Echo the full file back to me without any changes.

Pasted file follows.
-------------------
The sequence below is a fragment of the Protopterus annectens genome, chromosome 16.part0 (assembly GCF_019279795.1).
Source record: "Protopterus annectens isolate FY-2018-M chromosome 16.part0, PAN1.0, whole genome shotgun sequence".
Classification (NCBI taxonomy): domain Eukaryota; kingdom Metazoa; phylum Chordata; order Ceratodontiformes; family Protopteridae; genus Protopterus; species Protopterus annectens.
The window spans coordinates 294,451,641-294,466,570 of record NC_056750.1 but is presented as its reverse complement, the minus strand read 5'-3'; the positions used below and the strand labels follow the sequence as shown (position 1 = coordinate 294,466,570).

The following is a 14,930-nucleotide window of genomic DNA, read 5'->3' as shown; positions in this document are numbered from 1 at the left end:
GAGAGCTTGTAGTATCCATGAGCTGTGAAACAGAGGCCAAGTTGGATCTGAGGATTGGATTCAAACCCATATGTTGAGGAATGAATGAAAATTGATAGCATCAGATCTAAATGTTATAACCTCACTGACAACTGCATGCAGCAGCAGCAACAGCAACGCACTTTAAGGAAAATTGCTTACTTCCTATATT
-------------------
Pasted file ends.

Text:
The sequence below is a fragment of the Protopterus annectens genome, chromosome 16.part0 (assembly GCF_019279795.1).
Source record: "Protopterus annectens isolate FY-2018-M chromosome 16.part0, PAN1.0, whole genome shotgun sequence".
Classification (NCBI taxonomy): domain Eukaryota; kingdom Metazoa; phylum Chordata; order Ceratodontiformes; family Protopteridae; genus Protopterus; species Protopterus annectens.
The window spans coordinates 294,451,641-294,466,570 of record NC_056750.1 but is presented as its reverse complement, the minus strand read 5'-3'; the positions used below and the strand labels follow the sequence as shown (position 1 = coordinate 294,466,570).

The following is a 14,930-nucleotide window of genomic DNA, read 5'->3' as shown; positions in this document are numbered from 1 at the left end:
GAGAGCTTGTAGTATCCATGAGCTGTGAAACAGAGGCCAAGTTGGATCTGAGGATTGGATTCAAACCCATATGTTGAGGAATGAATGAAAATTGATAGCATCAGATCTAAATGTTATAACCTCACTGACAACTGCATGCAGCAGCAGCAACAGCAACGCACTTTAAGGAAAATTGCTTACTTCCTATATT